There are two kinds of artist's statements; the first presents the artist's general approach, developed over time (Cézanne's claim that "I don't think of anything when I paint") and then the artist's specific preoccupations of the moment (Constable's "I have done a good deal of skying -- for I am determined to conquer all difficulties"). At the moment, I am considering the specifics as I work on my odalisques. And, in the main, I have a foreground/background (also known as figure/ground) question.
Richard Foreman gives me the place to start. He says he writes plays that he would like to see onstage, and he also has said that he does not want very much "story" in his work, because people fall asleep: "What this amounts to is a DECISION to view non-beautiful material in such a way that what was foreground is now background .... and the desired beauty is then projected, as the creative act, into the midst of the heretofore rejected (non-beautiful, un-interesting, clichéd, etc. ..." So we reverse figure and ground. And we do not fall asleep!
Here is the simplest foregrounded subject, a detail from "The Blue Crab," by Ferdinand Bauer, from approximately 1810:
We have nothing else to look at but the subject, the figure; the crab is laid out upon a totally white ground. It is a specimen. The background is irrelevant; in fact, there is nothing there, which is too bad, because if we replaced the crab in its context, the seashore's sands and rocks and seaweeds would be beautiful to see.
Francis Bacon believes in the figure and the foreground, and in pushing away the background almost entirely. Against the most passive and pale -- or un-identifiably bland -- backgrounds, his figures twist and turn, the faces are contorted, pained, unstable. Look at this center panel from the triptych "Three Portraits," 1973, apparently a self-portrait:
But, I really love Foreman's idea. Why can't we switch the foreground and background, and bring the viewer's gaze to a new place? I think that emotion can not always be seen in a person's face or demeanor, but instead we can sense it in the surrounding air, the sidewalks, the windowsill, the forest ... wherever the setting might be. The figure -- the blue crab, or Bacon's self-portrait -- may not be the thing we should concentrate on. Let's imagine, with Foreman, that it's the context that is important.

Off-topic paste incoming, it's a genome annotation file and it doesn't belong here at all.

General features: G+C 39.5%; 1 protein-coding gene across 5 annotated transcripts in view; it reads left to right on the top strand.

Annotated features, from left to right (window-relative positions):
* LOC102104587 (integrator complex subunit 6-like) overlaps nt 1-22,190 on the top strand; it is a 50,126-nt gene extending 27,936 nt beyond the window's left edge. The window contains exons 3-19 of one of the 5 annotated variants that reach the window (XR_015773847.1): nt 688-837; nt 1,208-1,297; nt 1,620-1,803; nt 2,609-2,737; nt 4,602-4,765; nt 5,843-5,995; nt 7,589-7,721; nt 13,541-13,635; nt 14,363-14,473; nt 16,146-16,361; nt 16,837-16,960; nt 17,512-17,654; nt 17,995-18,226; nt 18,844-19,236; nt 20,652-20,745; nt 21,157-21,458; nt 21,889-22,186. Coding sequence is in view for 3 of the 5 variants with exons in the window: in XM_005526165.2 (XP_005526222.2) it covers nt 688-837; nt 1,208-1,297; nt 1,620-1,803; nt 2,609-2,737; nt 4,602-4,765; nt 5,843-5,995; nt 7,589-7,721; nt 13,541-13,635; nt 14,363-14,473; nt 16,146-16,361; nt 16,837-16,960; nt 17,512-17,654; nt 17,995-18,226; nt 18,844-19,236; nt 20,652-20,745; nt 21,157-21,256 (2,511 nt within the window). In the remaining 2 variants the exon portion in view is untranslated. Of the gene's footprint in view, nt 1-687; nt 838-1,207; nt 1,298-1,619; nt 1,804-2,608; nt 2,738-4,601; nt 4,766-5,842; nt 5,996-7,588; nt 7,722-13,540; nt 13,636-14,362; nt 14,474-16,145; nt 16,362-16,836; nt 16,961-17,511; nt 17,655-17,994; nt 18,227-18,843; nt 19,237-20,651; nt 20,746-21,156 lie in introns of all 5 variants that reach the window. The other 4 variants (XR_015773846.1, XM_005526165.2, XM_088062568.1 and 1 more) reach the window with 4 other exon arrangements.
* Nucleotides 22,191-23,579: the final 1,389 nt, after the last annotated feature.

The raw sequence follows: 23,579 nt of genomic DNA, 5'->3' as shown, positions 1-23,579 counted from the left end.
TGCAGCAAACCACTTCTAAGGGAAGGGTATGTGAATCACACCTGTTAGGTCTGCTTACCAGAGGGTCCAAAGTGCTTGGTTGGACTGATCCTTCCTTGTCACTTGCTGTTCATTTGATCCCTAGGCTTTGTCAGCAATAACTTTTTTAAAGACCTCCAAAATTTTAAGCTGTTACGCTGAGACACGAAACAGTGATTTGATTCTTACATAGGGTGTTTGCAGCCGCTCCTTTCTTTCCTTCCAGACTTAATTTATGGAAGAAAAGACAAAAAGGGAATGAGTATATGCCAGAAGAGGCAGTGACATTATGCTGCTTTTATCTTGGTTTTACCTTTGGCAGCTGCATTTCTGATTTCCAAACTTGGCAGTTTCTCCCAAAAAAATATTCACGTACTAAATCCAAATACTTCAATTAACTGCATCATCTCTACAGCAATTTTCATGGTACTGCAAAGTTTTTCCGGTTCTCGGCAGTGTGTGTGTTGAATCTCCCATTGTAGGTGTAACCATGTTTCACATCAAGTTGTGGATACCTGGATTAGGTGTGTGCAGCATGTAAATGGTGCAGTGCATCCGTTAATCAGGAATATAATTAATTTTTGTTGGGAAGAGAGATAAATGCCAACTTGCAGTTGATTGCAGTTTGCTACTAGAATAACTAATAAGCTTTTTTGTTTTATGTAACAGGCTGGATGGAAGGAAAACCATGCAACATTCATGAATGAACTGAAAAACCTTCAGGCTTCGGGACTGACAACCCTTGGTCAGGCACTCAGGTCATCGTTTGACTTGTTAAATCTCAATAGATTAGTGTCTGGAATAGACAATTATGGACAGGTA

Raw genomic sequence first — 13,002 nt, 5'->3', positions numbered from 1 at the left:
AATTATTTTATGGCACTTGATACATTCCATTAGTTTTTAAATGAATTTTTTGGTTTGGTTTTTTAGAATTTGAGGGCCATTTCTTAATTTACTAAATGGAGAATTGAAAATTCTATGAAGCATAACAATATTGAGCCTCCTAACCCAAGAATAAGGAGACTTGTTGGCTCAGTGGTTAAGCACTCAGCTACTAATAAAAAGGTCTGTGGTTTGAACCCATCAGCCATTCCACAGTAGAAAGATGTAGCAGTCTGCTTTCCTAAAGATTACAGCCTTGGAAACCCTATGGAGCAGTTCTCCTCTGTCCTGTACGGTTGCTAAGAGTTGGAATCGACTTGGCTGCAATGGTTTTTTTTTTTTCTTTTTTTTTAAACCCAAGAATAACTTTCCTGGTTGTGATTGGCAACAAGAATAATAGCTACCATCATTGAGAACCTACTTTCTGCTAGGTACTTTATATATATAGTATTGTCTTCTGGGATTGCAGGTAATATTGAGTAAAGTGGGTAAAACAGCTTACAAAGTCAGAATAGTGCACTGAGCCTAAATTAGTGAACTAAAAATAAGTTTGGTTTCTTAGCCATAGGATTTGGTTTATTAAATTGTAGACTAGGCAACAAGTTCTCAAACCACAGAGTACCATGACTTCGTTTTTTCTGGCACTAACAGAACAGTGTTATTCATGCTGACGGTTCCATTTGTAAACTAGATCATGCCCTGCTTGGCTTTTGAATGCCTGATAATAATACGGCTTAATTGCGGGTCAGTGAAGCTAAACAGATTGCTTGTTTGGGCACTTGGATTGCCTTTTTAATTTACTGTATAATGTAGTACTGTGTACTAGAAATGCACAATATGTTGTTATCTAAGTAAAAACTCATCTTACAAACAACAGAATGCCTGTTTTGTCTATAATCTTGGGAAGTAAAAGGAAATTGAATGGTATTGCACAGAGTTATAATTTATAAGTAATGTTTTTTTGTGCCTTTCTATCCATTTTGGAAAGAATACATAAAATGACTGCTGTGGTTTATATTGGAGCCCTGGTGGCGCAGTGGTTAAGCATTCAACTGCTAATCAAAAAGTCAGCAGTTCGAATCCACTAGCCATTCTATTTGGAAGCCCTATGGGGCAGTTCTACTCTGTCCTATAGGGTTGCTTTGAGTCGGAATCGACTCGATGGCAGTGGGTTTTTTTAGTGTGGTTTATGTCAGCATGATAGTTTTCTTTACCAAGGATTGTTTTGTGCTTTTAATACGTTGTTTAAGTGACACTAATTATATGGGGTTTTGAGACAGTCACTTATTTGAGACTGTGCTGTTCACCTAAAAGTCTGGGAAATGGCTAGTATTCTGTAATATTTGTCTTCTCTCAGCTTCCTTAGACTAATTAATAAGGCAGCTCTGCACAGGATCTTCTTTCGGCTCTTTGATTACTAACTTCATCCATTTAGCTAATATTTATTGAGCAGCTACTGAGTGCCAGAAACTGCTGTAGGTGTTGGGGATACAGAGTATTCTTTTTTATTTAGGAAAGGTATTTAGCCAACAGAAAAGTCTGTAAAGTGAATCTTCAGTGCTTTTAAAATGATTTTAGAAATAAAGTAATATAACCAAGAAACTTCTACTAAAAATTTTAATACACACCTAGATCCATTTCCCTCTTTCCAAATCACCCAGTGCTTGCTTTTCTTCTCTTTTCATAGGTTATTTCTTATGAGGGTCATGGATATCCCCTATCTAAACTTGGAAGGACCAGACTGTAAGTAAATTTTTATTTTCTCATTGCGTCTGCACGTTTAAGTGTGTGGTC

So here is an unlikely co-conspirator: Caspar David Friedrich (1774-1840). Friedrich's figures are inside the sublime. In this painting, called "The Wanderer above the Mists," the man, were we to cut him out and place him in the library of a club of his time in London, would be totally at home; he is impeccably dressed and unremarkable in himself. The man, the "figure" does not matter as much as the "ground," his context here; the painter has focused on the ice, the mist, the rocks, the mountains ... the "background" is here the foreground, the real subject:
The mountains in the distance are impossibly far and forbidding, as is the abyss before our lone figure. The abyss matters. This is, of course, the forbidding Romantic idea of the Sublime, before which the poets and painters stood in awe. (See Wordsworth's "The Prelude" for more!). The place, the indifferent powerful world of Nature, the "ground," was the point, and not the "figure" standing before it.
Artists and their audiences "see" better when they pick up the figure's context and use it. I think that blank, open figures in a complicated space might allow us to project and imagine, particularly if we are looking at odalisques. The pale odalisque that Gerome painted in "The Moorish Bath" (my November 11 post) is in a context that matters... can we think our way inside?
So, "to illustrate my last remark," here is a detail of my painting "The River," a nude in a new context: